Where My Wellies Take Me … by Clare and Michael Morpurgo. Designed and illustrated by Olivia Lomenech Gill
This book is just lovely and has become a firm new favourite. I decided to read it when I saw it had been shortlisted for the 2014 Kate Greenaway Medal. I actually started reading it when we were driving up to my daughter’s graduation. As a rule, I don’t read when I’m a car passenger because I get car sick! But this book was so delightful, I forced myself to overcome my nausea. Eventually my body won and I had to put it down but I grabbed stationary moments to read on and finally finished it at the hotel.
You could say this book is a mixture of a diary entry, a poetry anthology, and a natural history guide. So its appeal is wide ranging. I shared it with my 84 year old mother who was delighted to be taken back to her own childhood. Young children who are interested in nature would also enjoy this book. They may not be able to appreciate all the poetry, but I’m sure they’ll enjoy the illustrations and some of the more familiar rhymes and as they grow they can revisit the book and explore it further.
5 Reasons to Read
1 It’s printed to look just like a scrapbook
I absolutely love all the detail that has been used to make it look like a scrapbook. It starts with the front cover printed to show a drawing, a postcard, a stamp and small sections torn out from a dictionary all just as it might appear on a scrapbook. The book continues, exquisitely, in this vein. Drawings, dried flowers (attached with small pieces of tape), maps, notebook pages all stuck onto the buff coloured paper. And I adore the way some drawings are on tracing paper, which when turned, reveal another image – the kingfisher is my favourite. It even has a matchbox with its content (not matches … I won’t spoil the surprise!) It is a book to be poured over again and again.
2 The delightful collection of poems
Poetry speaks to us all in different ways. My 84 year old mother may not remember what she had for breakfast, but she can still recall poems learnt in infancy. Learning poems off by heart is a skill that exercises the brain in many ways. This collection includes well known nursery rhymes, as well as Edward Lear’s “The Owl and the Pussycat”, and Christina Rossetti’s “Hurt No Living Thing”.
It also has many poems that I hadn’t heard of, such as the very lovely “Little Trotty Wagtail” by John Clare, which so perfectly describes a wagtail, and exposes your child to wonderful vocabulary such as ‘pudge and waggle’, ‘tittering tottering’, and ‘waddled’.
Poems allow children to explore sounds, words, feelings and ideas in a different format from stories. They are a great tool to developing their attention, language, empathy and thinking skills. This book gives you a great selection.
3 It shows a more natural way of life
We live in a busy world where children are playing with smart phones and tablets. Electronic devices are great for learning skills and knowledge, but they do not give children all that they need for a healthy, rounded education. It is really important that children learn to look closely at the world around them.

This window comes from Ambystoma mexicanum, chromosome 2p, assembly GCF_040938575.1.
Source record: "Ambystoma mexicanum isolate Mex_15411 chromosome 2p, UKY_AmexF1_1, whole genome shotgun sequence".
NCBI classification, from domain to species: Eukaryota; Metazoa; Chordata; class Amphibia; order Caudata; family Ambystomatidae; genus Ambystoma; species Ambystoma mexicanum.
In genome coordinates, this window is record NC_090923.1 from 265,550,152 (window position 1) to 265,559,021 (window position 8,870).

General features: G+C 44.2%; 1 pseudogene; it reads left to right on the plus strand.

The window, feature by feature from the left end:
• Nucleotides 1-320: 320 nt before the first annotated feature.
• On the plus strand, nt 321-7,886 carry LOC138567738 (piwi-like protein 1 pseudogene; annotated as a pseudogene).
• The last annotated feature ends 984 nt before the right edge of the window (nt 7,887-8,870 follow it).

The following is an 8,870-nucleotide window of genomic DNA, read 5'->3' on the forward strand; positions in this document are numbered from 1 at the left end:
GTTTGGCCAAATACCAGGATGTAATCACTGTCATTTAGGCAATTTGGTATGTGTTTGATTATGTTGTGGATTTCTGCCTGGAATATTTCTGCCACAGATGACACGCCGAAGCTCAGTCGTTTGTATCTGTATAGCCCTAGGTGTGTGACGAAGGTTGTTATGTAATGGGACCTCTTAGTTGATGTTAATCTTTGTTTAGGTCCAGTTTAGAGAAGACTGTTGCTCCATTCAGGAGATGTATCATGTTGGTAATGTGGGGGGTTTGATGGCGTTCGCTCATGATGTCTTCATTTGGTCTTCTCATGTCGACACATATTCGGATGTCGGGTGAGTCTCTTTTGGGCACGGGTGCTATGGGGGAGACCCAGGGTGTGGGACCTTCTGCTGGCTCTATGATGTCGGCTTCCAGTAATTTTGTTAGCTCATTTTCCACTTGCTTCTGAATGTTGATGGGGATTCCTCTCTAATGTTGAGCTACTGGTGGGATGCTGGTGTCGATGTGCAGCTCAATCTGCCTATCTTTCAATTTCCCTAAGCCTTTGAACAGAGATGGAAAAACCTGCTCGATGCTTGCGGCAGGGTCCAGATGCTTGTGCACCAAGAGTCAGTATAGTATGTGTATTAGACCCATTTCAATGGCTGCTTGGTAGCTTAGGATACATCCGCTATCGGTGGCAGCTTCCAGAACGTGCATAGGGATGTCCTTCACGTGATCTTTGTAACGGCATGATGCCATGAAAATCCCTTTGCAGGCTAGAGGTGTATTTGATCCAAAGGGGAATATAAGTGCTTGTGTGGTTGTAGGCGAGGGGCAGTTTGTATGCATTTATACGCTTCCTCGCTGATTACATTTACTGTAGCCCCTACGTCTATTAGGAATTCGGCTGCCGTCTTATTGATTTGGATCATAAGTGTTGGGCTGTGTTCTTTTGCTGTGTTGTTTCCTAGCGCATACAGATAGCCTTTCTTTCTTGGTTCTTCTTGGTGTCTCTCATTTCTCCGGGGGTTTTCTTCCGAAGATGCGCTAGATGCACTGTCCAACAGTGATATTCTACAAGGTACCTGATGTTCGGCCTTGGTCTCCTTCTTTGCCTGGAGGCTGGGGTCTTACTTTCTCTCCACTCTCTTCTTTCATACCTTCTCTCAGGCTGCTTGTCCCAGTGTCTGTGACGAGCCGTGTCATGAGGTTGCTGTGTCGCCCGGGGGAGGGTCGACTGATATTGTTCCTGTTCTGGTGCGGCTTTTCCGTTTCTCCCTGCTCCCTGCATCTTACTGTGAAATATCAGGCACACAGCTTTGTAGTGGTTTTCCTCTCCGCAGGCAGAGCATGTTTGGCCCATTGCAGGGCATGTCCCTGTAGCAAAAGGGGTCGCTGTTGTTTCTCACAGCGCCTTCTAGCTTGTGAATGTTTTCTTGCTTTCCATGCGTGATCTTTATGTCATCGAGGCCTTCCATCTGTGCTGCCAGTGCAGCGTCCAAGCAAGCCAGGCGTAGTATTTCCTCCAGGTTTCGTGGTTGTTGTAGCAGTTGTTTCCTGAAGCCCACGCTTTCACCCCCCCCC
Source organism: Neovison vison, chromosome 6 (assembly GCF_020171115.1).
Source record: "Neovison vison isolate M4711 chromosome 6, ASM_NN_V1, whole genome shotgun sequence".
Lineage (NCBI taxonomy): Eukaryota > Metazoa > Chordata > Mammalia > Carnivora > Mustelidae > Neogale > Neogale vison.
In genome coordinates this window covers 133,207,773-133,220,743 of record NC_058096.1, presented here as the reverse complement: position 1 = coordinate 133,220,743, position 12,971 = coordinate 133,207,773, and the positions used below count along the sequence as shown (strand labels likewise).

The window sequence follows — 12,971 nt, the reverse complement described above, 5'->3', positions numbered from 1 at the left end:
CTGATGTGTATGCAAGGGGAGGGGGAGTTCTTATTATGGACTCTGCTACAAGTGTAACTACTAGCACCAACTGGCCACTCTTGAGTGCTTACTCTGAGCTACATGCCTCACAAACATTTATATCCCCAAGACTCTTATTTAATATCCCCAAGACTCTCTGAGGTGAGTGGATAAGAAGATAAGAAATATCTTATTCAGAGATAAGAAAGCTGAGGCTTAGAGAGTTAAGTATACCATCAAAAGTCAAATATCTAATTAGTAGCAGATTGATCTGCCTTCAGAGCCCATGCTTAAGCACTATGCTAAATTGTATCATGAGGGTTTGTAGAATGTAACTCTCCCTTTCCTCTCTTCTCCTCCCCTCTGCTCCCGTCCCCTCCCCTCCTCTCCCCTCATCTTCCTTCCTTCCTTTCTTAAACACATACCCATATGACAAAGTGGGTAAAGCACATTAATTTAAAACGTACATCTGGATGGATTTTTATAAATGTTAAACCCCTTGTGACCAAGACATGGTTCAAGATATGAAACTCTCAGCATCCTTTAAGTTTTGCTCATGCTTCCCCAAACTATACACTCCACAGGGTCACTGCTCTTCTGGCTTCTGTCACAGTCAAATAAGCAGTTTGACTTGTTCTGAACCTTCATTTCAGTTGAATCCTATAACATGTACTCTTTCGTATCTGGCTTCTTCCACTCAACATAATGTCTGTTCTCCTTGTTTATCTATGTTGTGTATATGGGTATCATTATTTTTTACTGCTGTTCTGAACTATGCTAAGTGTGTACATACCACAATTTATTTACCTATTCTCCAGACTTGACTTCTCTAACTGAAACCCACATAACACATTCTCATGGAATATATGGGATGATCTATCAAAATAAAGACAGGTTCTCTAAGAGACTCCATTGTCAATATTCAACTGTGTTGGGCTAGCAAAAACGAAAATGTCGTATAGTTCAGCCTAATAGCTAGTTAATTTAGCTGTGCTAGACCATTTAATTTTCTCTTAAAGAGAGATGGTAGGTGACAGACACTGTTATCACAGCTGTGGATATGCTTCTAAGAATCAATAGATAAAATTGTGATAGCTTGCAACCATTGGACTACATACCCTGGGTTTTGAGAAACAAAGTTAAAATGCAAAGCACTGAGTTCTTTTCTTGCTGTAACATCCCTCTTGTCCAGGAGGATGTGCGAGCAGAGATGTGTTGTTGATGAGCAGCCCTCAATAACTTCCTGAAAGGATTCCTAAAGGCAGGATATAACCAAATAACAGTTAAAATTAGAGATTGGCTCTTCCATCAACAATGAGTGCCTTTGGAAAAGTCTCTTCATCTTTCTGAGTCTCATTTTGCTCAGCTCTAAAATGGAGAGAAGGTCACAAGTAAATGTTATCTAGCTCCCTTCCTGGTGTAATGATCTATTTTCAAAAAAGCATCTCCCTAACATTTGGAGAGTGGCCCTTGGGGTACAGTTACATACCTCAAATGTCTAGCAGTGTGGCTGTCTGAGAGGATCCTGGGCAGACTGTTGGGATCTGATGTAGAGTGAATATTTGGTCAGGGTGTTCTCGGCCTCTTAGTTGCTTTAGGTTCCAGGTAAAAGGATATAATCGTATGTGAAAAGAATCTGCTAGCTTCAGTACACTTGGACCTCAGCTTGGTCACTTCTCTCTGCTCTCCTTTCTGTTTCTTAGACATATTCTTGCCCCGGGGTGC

I also read recently that children need ‘dirt’ to develop healthy gut bacteria. You could help them by going to collect a wildflower posy, blowing dandelion clocks or planting some seeds.
4 The use of handwriting
There is a good reason for teaching children joined-up (cursive) writing. It helps children learn to spell, and the more efficient the handwriting, the quicker children can focus on the content of their writing. However, children don’t usually see hand written books. This book has a hand written story alongside printed poems. Talk to your child about the similarities and differences. Which do they prefer?
5 It reminds us to appreciate the moment
A. E. Houseman’s poem “Loveliest of Trees, The Cherry Now” celebrates the beautiful cherry blossom. Depending on the weather, the tree usually blooms from March to mid-April. So now is the time to go out and enjoy it. A heavy rainfall or high winds will bring it to its end for the year. Once gone, you have to wait til next year. For me, this is a very good reminder to stop and enjoy the moment.
Where my wellies take me is a book to enjoy, keep and return to. It will take you back to a simpler time in your life and I hope will encourage you find special time with your children to stop and smell the flowers. An article I read today stated that children spend an average of 6.5 hours a day looking at screens. This may result in poorer communication and social skills. As parents, you need to consider what you want for your child and help create an environment that supports it. Bear in mind that you are your children’s role models. So you will need to put your wellies on too and put your phones away!!
Time is precious. I wonder where your wellies will take you? Maybe you could share with us your favourite local wellie walk, where you can see the changing seasons and enjoy each one for what it brings.
Additional Learning Opportunities
You could help your child start their own scrapbook. It could be for flowers, leaves, feathers found on walks, or ticket stubs, postcards, brochures, stamps, anything that you can collect and stick in. Alternatively you could include stories and poems and help your child illustrate them.
Put your wellies on and explore the natural world. Spring is a great time to see flowering bulbs, blossom, buds on trees. Frogspawn and toadspawn are present now and in a few weeks there will be ducklings, goslings, and cygnets.